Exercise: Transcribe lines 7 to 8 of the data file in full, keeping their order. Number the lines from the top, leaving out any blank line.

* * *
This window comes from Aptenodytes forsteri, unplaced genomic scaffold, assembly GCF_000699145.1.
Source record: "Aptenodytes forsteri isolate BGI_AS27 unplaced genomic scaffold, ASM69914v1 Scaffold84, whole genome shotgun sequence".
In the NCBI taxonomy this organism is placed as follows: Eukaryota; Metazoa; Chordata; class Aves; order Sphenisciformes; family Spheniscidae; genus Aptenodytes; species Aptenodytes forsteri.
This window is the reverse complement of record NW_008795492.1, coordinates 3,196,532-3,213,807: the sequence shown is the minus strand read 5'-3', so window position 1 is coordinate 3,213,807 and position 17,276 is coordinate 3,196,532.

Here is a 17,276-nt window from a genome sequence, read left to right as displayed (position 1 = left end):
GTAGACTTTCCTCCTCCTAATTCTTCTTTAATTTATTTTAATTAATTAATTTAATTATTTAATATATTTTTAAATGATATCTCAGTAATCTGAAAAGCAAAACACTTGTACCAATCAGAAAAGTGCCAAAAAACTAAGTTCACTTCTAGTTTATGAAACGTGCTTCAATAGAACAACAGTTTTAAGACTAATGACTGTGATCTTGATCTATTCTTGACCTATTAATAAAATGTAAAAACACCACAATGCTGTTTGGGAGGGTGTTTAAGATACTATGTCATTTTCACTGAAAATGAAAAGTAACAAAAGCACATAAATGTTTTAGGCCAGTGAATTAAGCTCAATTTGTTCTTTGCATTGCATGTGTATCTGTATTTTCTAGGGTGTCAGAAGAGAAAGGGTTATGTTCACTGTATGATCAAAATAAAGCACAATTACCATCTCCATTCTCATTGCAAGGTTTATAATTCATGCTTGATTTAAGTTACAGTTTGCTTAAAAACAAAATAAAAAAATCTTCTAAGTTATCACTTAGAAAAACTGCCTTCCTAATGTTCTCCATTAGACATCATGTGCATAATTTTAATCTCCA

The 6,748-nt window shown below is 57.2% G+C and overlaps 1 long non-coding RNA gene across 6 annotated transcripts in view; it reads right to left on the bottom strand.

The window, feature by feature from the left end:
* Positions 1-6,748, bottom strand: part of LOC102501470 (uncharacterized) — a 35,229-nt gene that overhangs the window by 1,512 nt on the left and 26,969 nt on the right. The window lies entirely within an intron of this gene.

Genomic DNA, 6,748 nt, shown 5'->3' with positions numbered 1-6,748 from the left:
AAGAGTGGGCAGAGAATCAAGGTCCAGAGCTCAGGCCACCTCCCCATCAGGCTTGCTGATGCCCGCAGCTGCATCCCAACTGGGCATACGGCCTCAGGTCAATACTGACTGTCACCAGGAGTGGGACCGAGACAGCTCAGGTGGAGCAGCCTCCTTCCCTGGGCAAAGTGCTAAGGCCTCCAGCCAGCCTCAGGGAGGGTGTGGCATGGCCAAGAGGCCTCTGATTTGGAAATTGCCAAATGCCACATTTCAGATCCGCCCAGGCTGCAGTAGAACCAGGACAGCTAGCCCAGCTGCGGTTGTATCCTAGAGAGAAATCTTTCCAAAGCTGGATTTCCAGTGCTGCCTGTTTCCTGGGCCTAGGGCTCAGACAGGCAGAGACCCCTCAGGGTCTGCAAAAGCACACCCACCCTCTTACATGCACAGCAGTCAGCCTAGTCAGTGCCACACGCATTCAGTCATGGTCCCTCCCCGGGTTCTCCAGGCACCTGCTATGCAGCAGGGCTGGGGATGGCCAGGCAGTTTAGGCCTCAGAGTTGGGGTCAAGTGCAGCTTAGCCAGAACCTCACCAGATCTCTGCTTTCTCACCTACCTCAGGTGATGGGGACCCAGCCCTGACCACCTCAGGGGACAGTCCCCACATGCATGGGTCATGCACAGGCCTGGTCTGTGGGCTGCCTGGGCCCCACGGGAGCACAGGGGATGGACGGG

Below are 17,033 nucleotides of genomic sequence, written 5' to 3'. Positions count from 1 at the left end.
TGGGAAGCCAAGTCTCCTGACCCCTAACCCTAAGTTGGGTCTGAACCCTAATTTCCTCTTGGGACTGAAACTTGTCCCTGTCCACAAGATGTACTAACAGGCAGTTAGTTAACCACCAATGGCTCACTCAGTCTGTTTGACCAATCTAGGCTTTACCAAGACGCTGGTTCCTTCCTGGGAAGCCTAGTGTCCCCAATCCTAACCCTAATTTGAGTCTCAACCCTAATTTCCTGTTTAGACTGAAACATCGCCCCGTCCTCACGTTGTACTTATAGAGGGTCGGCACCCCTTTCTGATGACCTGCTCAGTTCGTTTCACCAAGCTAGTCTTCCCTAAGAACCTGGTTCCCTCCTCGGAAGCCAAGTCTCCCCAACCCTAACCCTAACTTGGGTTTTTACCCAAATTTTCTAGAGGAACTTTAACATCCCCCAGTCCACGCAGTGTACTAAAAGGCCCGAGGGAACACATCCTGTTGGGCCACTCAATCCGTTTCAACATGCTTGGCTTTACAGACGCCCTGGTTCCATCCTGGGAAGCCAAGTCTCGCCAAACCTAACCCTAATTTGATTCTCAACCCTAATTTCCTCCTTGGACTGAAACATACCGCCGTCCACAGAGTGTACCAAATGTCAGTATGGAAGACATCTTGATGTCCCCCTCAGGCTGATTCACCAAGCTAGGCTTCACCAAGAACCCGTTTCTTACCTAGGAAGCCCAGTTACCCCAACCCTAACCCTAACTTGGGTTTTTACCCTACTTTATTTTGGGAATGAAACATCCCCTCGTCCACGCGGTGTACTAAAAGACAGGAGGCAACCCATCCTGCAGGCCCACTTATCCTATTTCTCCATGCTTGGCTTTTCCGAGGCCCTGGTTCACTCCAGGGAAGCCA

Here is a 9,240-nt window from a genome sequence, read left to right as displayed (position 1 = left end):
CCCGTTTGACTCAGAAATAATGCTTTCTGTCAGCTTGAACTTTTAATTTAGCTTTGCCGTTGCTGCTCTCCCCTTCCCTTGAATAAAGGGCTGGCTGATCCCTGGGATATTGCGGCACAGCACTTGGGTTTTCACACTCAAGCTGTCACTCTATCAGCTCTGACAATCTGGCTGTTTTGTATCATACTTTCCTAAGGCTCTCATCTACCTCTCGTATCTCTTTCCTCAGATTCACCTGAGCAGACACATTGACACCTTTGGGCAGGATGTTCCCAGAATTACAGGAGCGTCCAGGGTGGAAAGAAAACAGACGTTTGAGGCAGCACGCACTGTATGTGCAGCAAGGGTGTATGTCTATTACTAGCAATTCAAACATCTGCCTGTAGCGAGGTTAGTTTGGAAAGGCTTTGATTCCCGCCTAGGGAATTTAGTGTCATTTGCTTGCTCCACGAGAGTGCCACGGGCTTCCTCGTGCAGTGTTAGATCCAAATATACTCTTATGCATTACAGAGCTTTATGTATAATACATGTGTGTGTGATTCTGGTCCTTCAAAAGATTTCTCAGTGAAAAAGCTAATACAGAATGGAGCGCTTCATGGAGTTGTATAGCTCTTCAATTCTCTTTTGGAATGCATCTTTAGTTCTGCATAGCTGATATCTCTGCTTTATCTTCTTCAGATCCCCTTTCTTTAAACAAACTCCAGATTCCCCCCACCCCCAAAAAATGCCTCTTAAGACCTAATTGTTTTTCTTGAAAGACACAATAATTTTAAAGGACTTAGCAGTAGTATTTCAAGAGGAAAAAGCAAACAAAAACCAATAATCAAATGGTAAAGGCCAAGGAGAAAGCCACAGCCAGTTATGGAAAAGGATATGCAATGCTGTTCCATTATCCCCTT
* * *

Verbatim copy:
The 6,748-nt window shown below is 57.2% G+C and overlaps 1 long non-coding RNA gene across 6 annotated transcripts in view; it reads right to left on the bottom strand.

The window, feature by feature from the left end: